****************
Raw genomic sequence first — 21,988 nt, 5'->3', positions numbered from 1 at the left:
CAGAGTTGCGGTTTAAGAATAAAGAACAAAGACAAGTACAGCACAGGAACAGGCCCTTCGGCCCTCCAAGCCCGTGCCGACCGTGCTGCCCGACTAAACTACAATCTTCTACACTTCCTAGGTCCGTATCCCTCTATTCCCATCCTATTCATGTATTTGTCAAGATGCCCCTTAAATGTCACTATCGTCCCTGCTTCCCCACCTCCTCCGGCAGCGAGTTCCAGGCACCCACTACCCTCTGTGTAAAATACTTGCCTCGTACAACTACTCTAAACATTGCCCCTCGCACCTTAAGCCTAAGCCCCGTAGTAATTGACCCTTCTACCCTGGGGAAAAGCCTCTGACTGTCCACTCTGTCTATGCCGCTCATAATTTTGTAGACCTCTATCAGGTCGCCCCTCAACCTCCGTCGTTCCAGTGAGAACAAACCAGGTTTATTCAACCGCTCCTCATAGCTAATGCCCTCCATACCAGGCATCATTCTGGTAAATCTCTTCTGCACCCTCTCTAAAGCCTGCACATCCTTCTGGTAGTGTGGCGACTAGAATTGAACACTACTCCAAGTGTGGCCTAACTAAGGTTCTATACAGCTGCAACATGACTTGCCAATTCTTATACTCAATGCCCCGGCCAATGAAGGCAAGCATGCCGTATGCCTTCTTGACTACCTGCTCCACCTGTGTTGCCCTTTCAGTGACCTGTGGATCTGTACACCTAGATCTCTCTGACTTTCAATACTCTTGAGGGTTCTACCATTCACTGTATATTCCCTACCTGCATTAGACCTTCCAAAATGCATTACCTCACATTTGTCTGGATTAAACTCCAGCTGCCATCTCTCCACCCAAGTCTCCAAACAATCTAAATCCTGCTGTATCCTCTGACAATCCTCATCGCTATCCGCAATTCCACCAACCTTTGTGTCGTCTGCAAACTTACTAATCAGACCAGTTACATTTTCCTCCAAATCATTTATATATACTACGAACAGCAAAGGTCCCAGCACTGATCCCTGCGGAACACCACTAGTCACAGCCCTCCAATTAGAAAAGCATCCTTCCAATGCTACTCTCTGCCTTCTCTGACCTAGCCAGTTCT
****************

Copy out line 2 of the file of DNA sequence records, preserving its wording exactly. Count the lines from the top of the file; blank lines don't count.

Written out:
CAGAGTTGCGGTTTAAGAATAAAGAACAAAGACAAGTACAGCACAGGAACAGGCCCTTCGGCCCTCCAAGCCCGTGCCGACCGTGCTGCCCGACTAAACTACAATCTTCTACACTTCCTAGGTCCGTATCCCTCTATTCCCATCCTATTCATGTATTTGTCAAGATGCCCCTTAAATGTCACTATCGTCCCTGCTTCCCCACCTCCTCCGGCAGCGAGTTCCAGGCACCCACTACCCTCTGTGTAAAATACTTGCCTCGTACAACTACTCTAAACATTGCCCCTCGCACCTTAAGCCTAAGCCCCGTAGTAATTGACCCTTCTACCCTGGGGAAAAGCCTCTGACTGTCCACTCTGTCTATGCCGCTCATAATTTTGTAGACCTCTATCAGGTCGCCCCTCAACCTCCGTCGTTCCAGTGAGAACAAACCAGGTTTATTCAACCGCTCCTCATAGCTAATGCCCTCCATACCAGGCATCATTCTGGTAAATCTCTTCTGCACCCTCTCTAAAGCCTGCACATCCTTCTGGTAGTGTGGCGACTAGAATTGAACACTACTCCAAGTGTGGCCTAACTAAGGTTCTATACAGCTGCAACATGACTTGCCAATTCTTATACTCAATGCCCCGGCCAATGAAGGCAAGCATGCCGTATGCCTTCTTGACTACCTGCTCCACCTGTGTTGCCCTTTCAGTGACCTGTGGATCTGTACACCTAGATCTCTCTGACTTTCAATACTCTTGAGGGTTCTACCATTCACTGTATATTCCCTACCTGCATTAGACCTTCCAAAATGCATTACCTCACATTTGTCTGGATTAAACTCCAGCTGCCATCTCTCCACCCAAGTCTCCAAACAATCTAAATCCTGCTGTATCCTCTGACAATCCTCATCGCTATCCGCAATTCCACCAACCTTTGTGTCGTCTGCAAACTTACTAATCAGACCAGTTACATTTTCCTCCAAATCATTTATATATACTACGAACAGCAAAGGTCCCAGCACTGATCCCTGCGGAACACCACTAGTCACAGCCCTCCAATTAGAAAAGCATCCTTCCAATGCTACTCTCTGCCTTCTCTGACCTAGCCAGTTCT